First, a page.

Japan's disgraced Olympus Corp is preparing to take legal action, including possible criminal complaints, against any executives found responsible for the accounting scandal engulfing the firm, according to an internal staff email.
The memo, obtained by Reuters on Wednesday, was sent to Olympus employees the previous day by the firm's new president, Shuichi Takayama, who also vowed to restore public trust in the once-proud maker of cameras and endoscopes.
At a meeting with more than three dozen creditors on Wednesday, Olympus apologized and outlined its financial position, adding it aimed to keep its stock market listing and meet a December 14 deadline to announce its earnings.
Its two biggest lenders expressed their readiness at that meeting to support the firm, sources with knowledge of the matter said.
Japan's securities watchdog, police and prosecutors are probing the 92-year-old company, which admitted last week it hid investment losses for decades using funds from M&A deals.
The U.S. Federal Bureau of Investigation is also looking into the case, while Britain's Serious Fraud Office has launched a formal probe, said a source, who declined to be named as he was not authorized to discuss the matter publicly. A third-party panel appointed by Olympus to investigate the scandal is expected to report its findings early next month.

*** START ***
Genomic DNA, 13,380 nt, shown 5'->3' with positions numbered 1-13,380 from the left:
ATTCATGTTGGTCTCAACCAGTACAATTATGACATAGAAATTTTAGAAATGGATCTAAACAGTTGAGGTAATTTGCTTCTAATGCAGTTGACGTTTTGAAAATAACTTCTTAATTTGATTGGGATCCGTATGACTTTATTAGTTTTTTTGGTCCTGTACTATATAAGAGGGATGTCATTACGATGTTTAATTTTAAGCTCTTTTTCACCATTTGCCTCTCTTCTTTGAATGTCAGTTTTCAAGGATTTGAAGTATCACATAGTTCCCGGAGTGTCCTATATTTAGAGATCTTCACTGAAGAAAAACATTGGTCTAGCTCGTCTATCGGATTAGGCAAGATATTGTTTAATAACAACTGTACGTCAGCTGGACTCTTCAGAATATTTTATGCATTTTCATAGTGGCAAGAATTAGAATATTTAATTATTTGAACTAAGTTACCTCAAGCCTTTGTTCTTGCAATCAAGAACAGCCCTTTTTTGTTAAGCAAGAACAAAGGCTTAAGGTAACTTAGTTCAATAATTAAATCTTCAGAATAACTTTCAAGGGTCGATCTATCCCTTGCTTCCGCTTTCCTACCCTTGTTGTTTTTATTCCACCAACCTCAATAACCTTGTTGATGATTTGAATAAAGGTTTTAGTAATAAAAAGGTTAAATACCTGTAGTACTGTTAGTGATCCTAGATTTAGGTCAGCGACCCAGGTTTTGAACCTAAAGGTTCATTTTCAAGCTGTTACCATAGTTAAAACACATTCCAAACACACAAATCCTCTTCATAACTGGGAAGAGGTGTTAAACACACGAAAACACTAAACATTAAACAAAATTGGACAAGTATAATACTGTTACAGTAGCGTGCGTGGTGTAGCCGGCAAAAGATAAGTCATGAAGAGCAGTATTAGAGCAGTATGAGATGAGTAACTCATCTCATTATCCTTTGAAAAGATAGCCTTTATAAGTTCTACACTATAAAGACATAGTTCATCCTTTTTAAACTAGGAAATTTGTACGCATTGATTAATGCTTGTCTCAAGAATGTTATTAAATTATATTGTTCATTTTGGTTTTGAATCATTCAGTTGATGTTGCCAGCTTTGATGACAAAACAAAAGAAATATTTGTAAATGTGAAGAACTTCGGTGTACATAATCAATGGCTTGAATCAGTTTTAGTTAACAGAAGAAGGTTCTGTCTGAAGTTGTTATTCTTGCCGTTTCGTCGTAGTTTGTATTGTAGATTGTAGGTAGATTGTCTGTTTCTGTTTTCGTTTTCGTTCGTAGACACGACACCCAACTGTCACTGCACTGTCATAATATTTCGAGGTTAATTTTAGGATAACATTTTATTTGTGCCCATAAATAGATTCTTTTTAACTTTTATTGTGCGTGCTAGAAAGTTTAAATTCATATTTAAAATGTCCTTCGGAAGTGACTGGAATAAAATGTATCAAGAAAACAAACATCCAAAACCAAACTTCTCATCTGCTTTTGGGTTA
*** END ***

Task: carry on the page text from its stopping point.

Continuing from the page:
We will wait for the third-party panel to report, and we are preparing to take firm legal action, including criminal complaints, against any manager it finds responsible, Takayama wrote in the November 15 email. The email did not name specific executives.
Investors are speculating that several Olympus officials will bear the brunt of any punishment for the scandal, hoping the company itself will avoid the ultimate market sanction of having its shares delisted from the Tokyo Stock Exchange.
As long as market participants think Olympus will not be delisted, the stock will continue to rise. The market is buying back what they sold last week, said Mitsushige Akino, chief fund manager at Ichiyoshi Investment Management.
Olympus' shares, which lost as much as 80 percent of their value after the scandal broke last month, closed up more than 15 percent on Wednesday at 740 yen in heavy turnover.
In a sign that regulators are getting serious after a slow start, Japan's Securities Exchange and Surveillance Commission (SESC) is considering recommending criminal charges against those involved in wrongdoing at Olympus, a source familiar with the matter has told Reuters.
The source said the SESC might also urge that Olympus be fined for false financial reports, a move that could allow the company to stay listed, although that outcome is not assured.
The Bank of Japan also is trying to gather information from related financial firms about Olympus' past transactions, central bank Governor Masaaki Shirakawa said.
It is regrettable that doubts have arisen about the transparency and fairness of corporate management. It is vital that accurate information be disclosed promptly, he said.
TRIO AT THE HEART OF SCANDAL
Olympus executives are likely to face questioning on a voluntary basis by Tokyo prosecutors as early as this week, the Nikkei business daily reported on Wednesday.